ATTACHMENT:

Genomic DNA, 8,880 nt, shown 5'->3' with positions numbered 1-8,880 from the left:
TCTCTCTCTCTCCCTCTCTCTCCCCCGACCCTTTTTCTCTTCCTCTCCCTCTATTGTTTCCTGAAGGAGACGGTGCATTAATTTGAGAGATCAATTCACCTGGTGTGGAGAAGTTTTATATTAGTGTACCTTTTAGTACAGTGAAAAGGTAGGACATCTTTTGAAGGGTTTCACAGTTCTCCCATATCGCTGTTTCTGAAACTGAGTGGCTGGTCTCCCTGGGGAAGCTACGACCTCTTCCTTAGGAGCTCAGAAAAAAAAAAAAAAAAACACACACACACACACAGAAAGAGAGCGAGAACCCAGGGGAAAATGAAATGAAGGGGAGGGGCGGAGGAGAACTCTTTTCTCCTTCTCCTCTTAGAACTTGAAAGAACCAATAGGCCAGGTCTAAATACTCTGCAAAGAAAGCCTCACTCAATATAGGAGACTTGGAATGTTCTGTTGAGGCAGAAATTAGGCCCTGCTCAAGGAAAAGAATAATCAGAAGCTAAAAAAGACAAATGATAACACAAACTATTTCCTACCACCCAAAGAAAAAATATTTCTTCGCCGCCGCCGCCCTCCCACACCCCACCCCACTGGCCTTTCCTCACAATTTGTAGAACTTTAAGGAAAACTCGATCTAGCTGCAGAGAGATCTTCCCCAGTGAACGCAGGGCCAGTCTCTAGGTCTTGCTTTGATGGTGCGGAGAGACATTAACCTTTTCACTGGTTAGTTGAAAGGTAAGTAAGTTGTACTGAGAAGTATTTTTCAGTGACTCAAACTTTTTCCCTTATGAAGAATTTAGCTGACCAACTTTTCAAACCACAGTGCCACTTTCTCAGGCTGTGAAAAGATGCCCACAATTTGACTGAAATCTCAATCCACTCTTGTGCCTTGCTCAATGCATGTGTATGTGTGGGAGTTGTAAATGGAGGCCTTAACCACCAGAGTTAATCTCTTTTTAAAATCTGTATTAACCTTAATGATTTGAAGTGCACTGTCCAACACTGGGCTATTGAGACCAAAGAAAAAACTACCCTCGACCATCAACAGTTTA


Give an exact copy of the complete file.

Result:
Genomic DNA, 8,880 nt, shown 5'->3' with positions numbered 1-8,880 from the left:
TCTCTCTCTCTCCCTCTCTCTCCCCCGACCCTTTTTCTCTTCCTCTCCCTCTATTGTTTCCTGAAGGAGACGGTGCATTAATTTGAGAGATCAATTCACCTGGTGTGGAGAAGTTTTATATTAGTGTACCTTTTAGTACAGTGAAAAGGTAGGACATCTTTTGAAGGGTTTCACAGTTCTCCCATATCGCTGTTTCTGAAACTGAGTGGCTGGTCTCCCTGGGGAAGCTACGACCTCTTCCTTAGGAGCTCAGAAAAAAAAAAAAAAAAACACACACACACACACAGAAAGAGAGCGAGAACCCAGGGGAAAATGAAATGAAGGGGAGGGGCGGAGGAGAACTCTTTTCTCCTTCTCCTCTTAGAACTTGAAAGAACCAATAGGCCAGGTCTAAATACTCTGCAAAGAAAGCCTCACTCAATATAGGAGACTTGGAATGTTCTGTTGAGGCAGAAATTAGGCCCTGCTCAAGGAAAAGAATAATCAGAAGCTAAAAAAGACAAATGATAACACAAACTATTTCCTACCACCCAAAGAAAAAATATTTCTTCGCCGCCGCCGCCCTCCCACACCCCACCCCACTGGCCTTTCCTCACAATTTGTAGAACTTTAAGGAAAACTCGATCTAGCTGCAGAGAGATCTTCCCCAGTGAACGCAGGGCCAGTCTCTAGGTCTTGCTTTGATGGTGCGGAGAGACATTAACCTTTTCACTGGTTAGTTGAAAGGTAAGTAAGTTGTACTGAGAAGTATTTTTCAGTGACTCAAACTTTTTCCCTTATGAAGAATTTAGCTGACCAACTTTTCAAACCACAGTGCCACTTTCTCAGGCTGTGAAAAGATGCCCACAATTTGACTGAAATCTCAATCCACTCTTGTGCCTTGCTCAATGCATGTGTATGTGTGGGAGTTGTAAATGGAGGCCTTAACCACCAGAGTTAATCTCTTTTTAAAATCTGTATTAACCTTAATGATTTGAAGTGCACTGTCCAACACTGGGCTATTGAGACCAAAGAAAAAACTACCCTCGACCATCAACAGTTTA